In June 2015, a severe heatwave in Karachi resulted in over 1,200 deaths and 50,000 cases of heat illness, catching all levels of government and first responders off-guard. In response, the Commissioner’s Office in Karachi collaborated with the Climate and Development Knowledge Network (CDKN) to develop a heatwave management plan.

The plan outlines the actions of implementation partners to ensure that weather conditions and heat health information is timely and specific, organisations can respond to their roles, and strategies and actions become more effective over time.

During the early Mughal era in the Indian sub-continent, various traditional and indigenous methods were used to cope with high temperatures. The early European colonists adapted these methods to suit modern conditions.

For instance, they constructed high ceilings and spacious but lowered verandas to provide more shade. Thick layered thatch roofing was used to keep temperatures inside the house lower during nights, and wet tattie — two to four-inch-thick screens made up of long roots of the Khas — were used for home cooling.

In Mughal buildings, courtyards were often added with vegetation and water bodies to enhance humidity, cool the air by evaporation, keep the dust down, and provide shade for comfortable living during hot, dry seasons.

English bungalows were built within compounds of shady trees, with rooms having thick walls, high ceilings, and surrounded by covered verandas. Even today, people in villages spend their daytime on lower floors while they spend their nights on the terraces.

To combat Karachi’s extreme heat, the government must take significant steps to increase the city’s green cover. Solutions for the urban heat island effect will need to be formulated at different scales, with various quantitative measures developed to model the local climate at the street, neighbourhood, and city levels.

With a population of around 20 million, Karachi ideally requires 20m plants, following the one-person, one-plant principle. However, there are currently only 3m trees in the city, which is far too few to make an impact. Ideally, cities should have 12 meters of open space available per person.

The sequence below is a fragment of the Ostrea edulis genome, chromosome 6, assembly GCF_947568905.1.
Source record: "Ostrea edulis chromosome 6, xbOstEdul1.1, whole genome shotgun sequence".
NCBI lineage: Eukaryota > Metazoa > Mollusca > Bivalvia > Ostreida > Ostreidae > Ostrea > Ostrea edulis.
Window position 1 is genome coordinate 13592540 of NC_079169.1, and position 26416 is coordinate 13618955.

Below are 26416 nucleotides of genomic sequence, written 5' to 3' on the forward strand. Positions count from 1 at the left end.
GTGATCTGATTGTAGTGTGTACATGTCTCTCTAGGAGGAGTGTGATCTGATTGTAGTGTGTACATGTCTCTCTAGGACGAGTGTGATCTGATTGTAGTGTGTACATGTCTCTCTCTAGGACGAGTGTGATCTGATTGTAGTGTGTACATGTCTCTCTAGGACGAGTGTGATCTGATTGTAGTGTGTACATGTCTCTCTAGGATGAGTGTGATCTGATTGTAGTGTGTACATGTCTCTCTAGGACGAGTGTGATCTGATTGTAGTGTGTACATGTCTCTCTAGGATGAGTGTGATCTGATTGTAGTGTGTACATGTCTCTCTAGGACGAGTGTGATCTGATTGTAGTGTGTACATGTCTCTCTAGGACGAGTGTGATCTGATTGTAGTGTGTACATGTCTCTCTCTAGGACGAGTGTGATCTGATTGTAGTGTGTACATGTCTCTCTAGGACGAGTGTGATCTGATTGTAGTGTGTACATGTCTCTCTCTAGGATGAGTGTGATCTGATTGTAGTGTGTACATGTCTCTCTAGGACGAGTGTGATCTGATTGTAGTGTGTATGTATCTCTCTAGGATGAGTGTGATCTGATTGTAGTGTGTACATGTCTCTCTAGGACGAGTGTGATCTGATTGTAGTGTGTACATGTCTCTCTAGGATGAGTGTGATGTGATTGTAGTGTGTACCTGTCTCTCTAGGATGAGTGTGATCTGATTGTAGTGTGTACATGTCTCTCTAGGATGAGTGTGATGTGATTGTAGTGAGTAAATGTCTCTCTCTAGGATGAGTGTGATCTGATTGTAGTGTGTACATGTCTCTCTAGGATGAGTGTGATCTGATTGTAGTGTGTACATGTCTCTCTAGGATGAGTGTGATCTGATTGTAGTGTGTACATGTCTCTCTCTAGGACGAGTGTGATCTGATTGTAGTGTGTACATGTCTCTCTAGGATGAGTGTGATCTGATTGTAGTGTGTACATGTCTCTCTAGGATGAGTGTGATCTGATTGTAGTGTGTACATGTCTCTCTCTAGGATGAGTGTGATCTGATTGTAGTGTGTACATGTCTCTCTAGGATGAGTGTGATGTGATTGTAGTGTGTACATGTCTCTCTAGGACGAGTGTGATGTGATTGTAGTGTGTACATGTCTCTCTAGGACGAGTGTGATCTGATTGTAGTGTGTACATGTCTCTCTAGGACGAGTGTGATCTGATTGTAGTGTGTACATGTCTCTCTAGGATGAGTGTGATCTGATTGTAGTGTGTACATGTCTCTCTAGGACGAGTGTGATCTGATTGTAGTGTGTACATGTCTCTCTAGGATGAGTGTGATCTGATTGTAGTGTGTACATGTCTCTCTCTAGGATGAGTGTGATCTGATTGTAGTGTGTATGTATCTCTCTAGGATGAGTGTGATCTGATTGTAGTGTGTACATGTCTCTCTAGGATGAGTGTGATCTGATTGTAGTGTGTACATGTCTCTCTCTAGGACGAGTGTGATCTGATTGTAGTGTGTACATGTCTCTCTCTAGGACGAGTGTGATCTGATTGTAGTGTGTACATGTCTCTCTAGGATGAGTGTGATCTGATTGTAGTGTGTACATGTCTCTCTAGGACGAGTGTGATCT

One approach to increasing the city’s green cover is to transform large parks into urban forests, although this task is too big for the government to complete alone.

Charitable organisations have already made significant contributions to food, shelter, and health in Pakistan, and their services were effectively utilised during the Covid-19 pandemic.

Although the government has encouraged universities to lead tree plantation campaigns, the impact is only visible when these institutions develop the capacity to nurture and care for the trees.

World Wildlife Fund-Pakistan is making commendable efforts to conserve the country’s endangered forests, precious freshwater, and wildlife. Nonetheless, the task at hand is too vast to be accomplished by a single organisation.

The country needs appropriate measures to identify and quantify the effectiveness of different policies, including those related to planning, energy, buildings, and health, over the long term.

Architecture that facilitates natural sunlight and ventilation is conducive to the health of the occupants.

Urban forests, green belts, greenhouses, and vegetation can improve the quality of outdoor spaces and enhance cooling through evapotranspiration. Fountains are an effective way to enhance air quality by spraying water droplets into the air, which speeds up evaporation.

Published in Dawn, The Business and Finance Weekly, May 1st, 2023